David added that Greg’s greatest passion was the pursuit of knowledge.

Computer Science professor Robert Roos, who helped Greg with his senior project, remembers Greg with his eyes wide open, eager to consider new ideas.

“Many Computer Science students search for a long time to find an appropriate topic for their senior projects. Greg had his all figured out from the start,” Professor Roos said.

Roos explained that Greg had always been fascinated with alphabets, designing his own letter shapes from a young age. Greg’s goal for his senior project was to redesign the traditional Latin alphabet from scratch, using a computer program that would find combinations of written strokes to reduce the amount of time and number of hand movements needed to write.

“When he spoke about his project, his enthusiasm was infectious,” Roos said, adding that Greg successfully defended his senior thesis during the oral component. “He didn’t actually have time to produce a new alphabet, but he never lost sight of the bigger goal, and I am certain that he intended to pursue it further after he graduated.”

“The Greg Constant”

Another of Greg’s teachers, Professor of Computer Science Gregory Kapfhammer, described Greg as funny, creative and enthusiastic.

“I think of Greg as a person who was always dreaming big,” said Kapfhammer, who became Greg’s academic adviser after he transferred to Allegheny.

He remembers that Greg’s first project at Allegheny was an interactive visualization of a non-repeating decimal number Greg had created and named “The Greg Constant,” after himself.

“It was really an imaginative product that combined computer science, mathematics and art,” Kapfhammer said, recalling that Greg said the Greg Constant would always be better than pi.

Later, in a more advanced course, Greg continued working on his new constant, using it to build a distribution system.

“I will never forget it when Greg finished implementing his system,” Kapfhammer said. “Late one night I was in my office and Greg came bounding out from the lab.”

He said Greg reported the good news that his creation worked, and that his method was indeed better than pi.

“I will never forget the sparkle in his eyes or the smile on his face as he shared his good news,” Kapfhammer said.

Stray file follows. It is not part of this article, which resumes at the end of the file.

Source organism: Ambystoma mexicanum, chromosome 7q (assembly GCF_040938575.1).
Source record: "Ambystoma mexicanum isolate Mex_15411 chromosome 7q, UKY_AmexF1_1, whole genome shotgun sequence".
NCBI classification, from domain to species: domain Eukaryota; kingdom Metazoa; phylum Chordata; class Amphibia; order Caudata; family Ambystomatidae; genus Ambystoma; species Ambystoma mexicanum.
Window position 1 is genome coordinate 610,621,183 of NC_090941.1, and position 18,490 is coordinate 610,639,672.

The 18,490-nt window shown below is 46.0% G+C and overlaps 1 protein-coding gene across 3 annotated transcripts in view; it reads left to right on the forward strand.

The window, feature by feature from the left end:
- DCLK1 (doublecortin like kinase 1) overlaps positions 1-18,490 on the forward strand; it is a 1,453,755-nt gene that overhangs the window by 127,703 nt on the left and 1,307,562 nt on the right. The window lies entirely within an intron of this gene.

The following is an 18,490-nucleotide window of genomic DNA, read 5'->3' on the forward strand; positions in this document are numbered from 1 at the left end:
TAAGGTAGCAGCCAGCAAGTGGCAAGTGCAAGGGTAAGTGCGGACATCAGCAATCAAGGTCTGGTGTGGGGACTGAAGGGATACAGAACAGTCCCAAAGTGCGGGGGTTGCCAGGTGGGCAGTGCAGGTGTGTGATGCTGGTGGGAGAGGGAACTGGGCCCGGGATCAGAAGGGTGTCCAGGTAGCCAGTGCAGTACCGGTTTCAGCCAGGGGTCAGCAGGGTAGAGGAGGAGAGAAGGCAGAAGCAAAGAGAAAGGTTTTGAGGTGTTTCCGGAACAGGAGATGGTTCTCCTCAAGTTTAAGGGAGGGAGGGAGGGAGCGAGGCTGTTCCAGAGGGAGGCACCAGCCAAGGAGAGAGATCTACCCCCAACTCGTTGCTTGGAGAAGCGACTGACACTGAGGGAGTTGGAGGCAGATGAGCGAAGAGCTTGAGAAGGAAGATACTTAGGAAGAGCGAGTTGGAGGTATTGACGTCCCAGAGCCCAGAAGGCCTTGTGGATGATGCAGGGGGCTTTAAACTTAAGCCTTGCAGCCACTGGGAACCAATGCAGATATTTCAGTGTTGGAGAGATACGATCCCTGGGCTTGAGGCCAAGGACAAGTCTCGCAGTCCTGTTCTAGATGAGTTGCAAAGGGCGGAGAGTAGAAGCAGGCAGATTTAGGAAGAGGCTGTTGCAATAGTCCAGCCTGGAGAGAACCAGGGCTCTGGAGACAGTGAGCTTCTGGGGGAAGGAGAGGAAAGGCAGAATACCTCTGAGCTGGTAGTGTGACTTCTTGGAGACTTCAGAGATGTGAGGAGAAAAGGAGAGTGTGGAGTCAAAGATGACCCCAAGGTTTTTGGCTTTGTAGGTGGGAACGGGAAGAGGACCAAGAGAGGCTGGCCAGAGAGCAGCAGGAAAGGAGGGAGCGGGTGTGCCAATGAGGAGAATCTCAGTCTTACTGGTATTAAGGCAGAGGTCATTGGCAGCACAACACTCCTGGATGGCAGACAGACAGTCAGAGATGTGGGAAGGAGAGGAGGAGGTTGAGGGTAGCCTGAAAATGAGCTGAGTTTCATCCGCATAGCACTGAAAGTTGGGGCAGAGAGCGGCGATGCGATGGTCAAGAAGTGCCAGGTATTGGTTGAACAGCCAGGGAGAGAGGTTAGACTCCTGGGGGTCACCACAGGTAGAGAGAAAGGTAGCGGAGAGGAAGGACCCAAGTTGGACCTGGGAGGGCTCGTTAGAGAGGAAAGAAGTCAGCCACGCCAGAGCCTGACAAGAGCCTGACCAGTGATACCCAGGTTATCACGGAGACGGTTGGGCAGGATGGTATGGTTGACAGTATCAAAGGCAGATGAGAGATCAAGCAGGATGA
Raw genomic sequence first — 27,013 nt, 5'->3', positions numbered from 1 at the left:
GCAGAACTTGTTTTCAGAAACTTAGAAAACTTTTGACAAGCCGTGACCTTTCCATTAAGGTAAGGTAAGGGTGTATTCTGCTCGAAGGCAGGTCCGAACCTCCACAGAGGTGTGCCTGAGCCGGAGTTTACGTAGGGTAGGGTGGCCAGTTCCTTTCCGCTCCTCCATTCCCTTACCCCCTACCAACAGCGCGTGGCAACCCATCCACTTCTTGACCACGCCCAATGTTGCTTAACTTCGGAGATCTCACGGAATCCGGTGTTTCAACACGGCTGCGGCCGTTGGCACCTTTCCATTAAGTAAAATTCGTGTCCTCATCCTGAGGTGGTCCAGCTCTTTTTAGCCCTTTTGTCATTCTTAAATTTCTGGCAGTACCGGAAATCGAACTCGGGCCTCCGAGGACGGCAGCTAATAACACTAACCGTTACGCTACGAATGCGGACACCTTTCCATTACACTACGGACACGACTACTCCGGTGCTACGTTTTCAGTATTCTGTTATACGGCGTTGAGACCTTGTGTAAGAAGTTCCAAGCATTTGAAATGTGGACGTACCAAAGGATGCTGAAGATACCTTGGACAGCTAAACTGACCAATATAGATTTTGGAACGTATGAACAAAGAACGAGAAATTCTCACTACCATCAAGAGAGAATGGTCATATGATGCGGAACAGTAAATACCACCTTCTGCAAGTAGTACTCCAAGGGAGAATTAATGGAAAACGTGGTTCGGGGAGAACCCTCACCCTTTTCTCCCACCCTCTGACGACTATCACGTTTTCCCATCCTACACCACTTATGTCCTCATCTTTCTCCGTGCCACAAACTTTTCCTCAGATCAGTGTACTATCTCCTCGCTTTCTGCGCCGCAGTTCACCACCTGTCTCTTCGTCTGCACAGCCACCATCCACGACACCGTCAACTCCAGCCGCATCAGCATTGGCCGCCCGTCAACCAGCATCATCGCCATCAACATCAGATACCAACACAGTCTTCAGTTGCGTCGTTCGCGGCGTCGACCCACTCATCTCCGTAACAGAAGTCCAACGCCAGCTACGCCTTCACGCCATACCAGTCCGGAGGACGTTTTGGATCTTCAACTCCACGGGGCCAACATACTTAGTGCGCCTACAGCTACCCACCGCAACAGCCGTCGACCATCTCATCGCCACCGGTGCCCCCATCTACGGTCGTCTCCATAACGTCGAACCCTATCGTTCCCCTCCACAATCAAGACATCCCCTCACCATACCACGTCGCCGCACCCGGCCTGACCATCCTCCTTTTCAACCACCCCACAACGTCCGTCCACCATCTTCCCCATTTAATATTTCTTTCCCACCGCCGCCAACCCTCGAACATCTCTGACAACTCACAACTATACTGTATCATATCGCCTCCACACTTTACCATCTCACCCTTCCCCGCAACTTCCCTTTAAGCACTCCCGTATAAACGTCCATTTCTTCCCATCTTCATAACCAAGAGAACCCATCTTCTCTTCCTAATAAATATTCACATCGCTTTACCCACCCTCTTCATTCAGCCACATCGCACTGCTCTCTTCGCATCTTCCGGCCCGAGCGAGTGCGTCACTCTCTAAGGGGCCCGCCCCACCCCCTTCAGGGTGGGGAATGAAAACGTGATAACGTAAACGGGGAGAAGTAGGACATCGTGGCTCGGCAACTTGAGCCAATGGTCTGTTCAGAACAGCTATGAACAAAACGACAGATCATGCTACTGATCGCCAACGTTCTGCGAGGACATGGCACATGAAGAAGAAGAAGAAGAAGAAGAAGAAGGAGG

Greg’s Legacy

Services in Greg’s hometown were held on Wed., May 1, at Elkin Funeral Home in North East, Penn.

“Fear not all of the ‘what ifs’ and the ‘should haves’ and the ‘could haves’ and the ‘what-if-I-hads,’” David said. “They will all fade eventually, if we all strive to remember who [Greg] was.”

“These are moments that challenge us on so many levels […] as a college community, as friends, as family,” said President James Mullen.

“The best we can do is be there for each other, knowing that time will help us heal, our sharing will give us strength, and eventually, our memories and shared reflections of Greg and all he meant to us and to Allegheny will invite more smiles, and ever-deeper gratitude for what he gave to his friends, and to this campus community,” Mullen said.

Professor Roos shared his memory of Greg as a happy individual.

“When I conjure up mental images of Greg, I often imagine him smiling. His smile was infectious, natural, open […] laughter seemed to come easily to him,” said Professor Roos.

To best remember Greg, Roos offered the following advice.

“We should try living each day with our eyes wide with excitement and wonder. We should consciously strive to see the promise in each day, each person and each idea we encounter,” Roos said.

Roos said this is the way he believes Greg lived each day.

“He brightened my classroom with his presence,” Roos said of Greg.